Frazier has been coaching in the NFL since 1999, including a stint as the Minnesota Vikings head coach which began on an interim basis for the final six games of the 2010 season. Frazier was then hired full-time and coached the Vikings for the next three seasons, posting a 21-32-1 record during that span. In the eight years since, he has spent time with the Tampa Bay Buccaneers, Baltimore Ravens and Buffalo Bills. He has been the Bills defensive coordinator and assistant head coach under Sean McDermott since 2017.

You should know

Under Frazier’s watch, the Bills defense led the NFL in total yardage allowed during the regular season (272.8 per game). The Bills also tied for third with 30 takeaways, finishing in the top 10 of that category for the fifth consecutive season.

Chicago connection

Frazier entered the NFL with the Bears as an undrafted defensive back out of Alcorn State in 1981 and was an invaluable piece in the vaunted defense that coordinator Buddy Ryan built. During the Bears’ iconic 1985 season, Frazier recorded a team-high six interceptions and finished in the top 10 in the league in that category as the Bears recorded 61 takeaways and held opponents to 12.4 points per game. Frazier tore his ACL during a trick punt return in Super Bowl XX and never played again.

What’s been said: “Leslie is special. With his connection to the Bears and knowing that city, the organization and the mentality there, I don’t know how you couldn’t give him serious consideration. … Les knows how to galvanize people. He brings players together. And he has always had a good vision for how to get the most out of people.” — Hall of Fame coach and NBC analyst Tony Dungy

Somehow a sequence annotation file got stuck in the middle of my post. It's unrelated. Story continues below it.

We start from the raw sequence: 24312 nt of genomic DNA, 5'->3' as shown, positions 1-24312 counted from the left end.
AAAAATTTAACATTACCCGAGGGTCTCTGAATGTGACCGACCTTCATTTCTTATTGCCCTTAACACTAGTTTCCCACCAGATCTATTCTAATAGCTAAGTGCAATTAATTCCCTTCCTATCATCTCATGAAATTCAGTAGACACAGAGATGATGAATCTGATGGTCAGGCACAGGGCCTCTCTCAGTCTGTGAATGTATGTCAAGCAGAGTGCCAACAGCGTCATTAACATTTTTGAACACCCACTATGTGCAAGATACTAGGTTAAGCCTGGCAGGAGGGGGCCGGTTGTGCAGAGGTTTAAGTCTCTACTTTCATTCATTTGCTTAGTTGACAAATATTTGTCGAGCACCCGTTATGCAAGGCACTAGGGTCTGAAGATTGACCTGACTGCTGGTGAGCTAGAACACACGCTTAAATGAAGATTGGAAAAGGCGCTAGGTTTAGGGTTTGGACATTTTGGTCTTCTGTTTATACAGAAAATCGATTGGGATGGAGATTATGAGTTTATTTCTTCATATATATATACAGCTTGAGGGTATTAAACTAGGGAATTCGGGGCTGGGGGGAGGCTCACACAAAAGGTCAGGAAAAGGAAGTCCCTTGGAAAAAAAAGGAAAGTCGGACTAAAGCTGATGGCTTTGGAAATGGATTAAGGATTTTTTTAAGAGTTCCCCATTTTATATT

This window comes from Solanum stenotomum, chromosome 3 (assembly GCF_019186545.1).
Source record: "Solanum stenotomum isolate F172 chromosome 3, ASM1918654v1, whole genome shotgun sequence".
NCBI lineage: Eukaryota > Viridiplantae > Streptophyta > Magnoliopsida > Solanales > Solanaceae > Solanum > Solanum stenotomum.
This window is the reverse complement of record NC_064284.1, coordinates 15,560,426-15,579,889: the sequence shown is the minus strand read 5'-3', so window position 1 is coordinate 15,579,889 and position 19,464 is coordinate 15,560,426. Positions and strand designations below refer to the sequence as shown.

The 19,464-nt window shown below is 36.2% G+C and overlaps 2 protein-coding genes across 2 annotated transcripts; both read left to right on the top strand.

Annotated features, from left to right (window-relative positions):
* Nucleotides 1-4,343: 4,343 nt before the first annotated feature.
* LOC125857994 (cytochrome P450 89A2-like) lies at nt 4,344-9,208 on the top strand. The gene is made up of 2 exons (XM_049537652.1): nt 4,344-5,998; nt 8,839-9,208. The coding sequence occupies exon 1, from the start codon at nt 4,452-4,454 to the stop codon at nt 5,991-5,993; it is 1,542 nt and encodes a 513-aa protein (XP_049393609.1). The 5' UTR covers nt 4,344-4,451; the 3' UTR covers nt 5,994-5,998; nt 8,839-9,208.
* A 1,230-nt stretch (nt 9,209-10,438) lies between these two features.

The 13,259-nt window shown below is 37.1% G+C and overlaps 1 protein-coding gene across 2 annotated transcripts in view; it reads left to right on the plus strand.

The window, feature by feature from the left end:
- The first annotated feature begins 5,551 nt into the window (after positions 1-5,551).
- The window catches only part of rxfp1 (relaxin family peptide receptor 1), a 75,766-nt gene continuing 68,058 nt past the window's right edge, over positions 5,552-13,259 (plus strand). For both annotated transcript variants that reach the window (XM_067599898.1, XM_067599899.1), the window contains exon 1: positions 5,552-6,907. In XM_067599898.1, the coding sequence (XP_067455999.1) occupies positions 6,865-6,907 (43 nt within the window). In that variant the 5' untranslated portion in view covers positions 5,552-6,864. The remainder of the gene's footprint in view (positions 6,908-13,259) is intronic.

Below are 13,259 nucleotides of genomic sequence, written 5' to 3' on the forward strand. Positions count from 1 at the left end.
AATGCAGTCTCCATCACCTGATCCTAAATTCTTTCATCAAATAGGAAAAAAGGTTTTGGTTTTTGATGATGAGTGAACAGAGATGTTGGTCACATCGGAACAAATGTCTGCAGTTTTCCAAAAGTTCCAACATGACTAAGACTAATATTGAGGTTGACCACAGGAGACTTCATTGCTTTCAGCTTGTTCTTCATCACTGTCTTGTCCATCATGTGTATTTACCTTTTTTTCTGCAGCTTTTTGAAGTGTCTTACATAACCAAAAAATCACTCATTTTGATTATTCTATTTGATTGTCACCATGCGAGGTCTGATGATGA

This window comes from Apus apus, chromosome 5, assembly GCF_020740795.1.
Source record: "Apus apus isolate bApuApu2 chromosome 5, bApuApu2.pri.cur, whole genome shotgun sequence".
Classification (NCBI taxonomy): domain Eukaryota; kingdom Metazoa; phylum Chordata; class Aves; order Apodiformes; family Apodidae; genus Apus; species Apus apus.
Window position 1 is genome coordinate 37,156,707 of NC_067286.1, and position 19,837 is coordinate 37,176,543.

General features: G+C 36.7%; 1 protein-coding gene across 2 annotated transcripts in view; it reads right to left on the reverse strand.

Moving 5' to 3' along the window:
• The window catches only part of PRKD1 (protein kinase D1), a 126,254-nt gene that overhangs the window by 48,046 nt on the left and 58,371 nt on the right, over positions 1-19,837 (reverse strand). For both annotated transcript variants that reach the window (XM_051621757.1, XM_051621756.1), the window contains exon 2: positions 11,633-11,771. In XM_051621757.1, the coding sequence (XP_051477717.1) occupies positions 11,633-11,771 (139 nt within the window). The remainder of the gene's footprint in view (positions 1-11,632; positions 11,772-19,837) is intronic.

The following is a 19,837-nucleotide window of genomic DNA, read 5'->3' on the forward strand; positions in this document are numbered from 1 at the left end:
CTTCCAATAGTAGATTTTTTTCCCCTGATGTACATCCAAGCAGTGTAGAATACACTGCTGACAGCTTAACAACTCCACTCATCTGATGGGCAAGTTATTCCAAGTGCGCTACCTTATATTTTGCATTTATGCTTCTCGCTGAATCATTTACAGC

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US military medical team to help with COVID staffing at a St. Louis County hospital

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‘Winter Surge’ pushes St. Louis area pediatric numbers to highest levels in three months

CLAYTON, Mo. – A team of US military personnel will be deployed to the St. Louis region to help hospital staff deal with the record numbers of COVID patients. They are expected to be at Christian Hospital in north St. Louis County next week.

The U.S. Navy team is coming to the region after a request from the St. Louis Metropolitan Pandemic Task Force. On Thursday, Dr. Alex Garza, Task Force Leader, told FOX2 that it’s the first time hospitals here have needed to make the request, as hospitals not only see the most patients they’ve seen during the pandemic, but are losing staff to sick days brought on by their own COVID cases or those close to them.

Christian Hospital was selected by the Pandemic Task Force to receive federal assistance. A team of 44 health care professionals, including doctors and registered nurses, will begin arriving on January 26.

The St. Louis Metropolitan Pandemic Task Force submitted requests to support 11 facilities in the region. The United States Department of Health and Human Services indicated that could only deploy resources to only one local hospital. The hope is that by adding resources to North County other facilities will benefit as well. 

“This is a reflection of where we are in the pandemic. We’re seeing more patients now than we have ever seen before in the pandemic. Unfortunately, we have our workforce is either getting ill or having that second order effect from the virus… having to take care of family members, schools closing down, things like that. We’re typically very self-sufficient in health care, we don’t like to ask for help but I think we’re at that point where we need to ask for help,” Garza said Thursday.

A 17-member Health Care Task Force team is currently helping to support staff at Research Medical Center in Kansas City. They have been in place since January 7 and were granted an extension to continue providing care through February 4.

“This team will help support our dedicated local medical professionals who work hard each day to care for Missourians. The best way Missourians can help aid our hospitals and health care workers is by considering vaccination to protect themselves and their families,” states Governor Parson.

“As we made clear in our letter to Governor Parson more than two weeks ago, St. Louis needed him to step up and request federal assistance to help our region respond to the Omicron variant,” writes US Rep. Cori Bush.

The move comes roughly three weeks after Missouri Governor Mike Parson ended the state of emergency which had been in place since the beginning of the pandemic.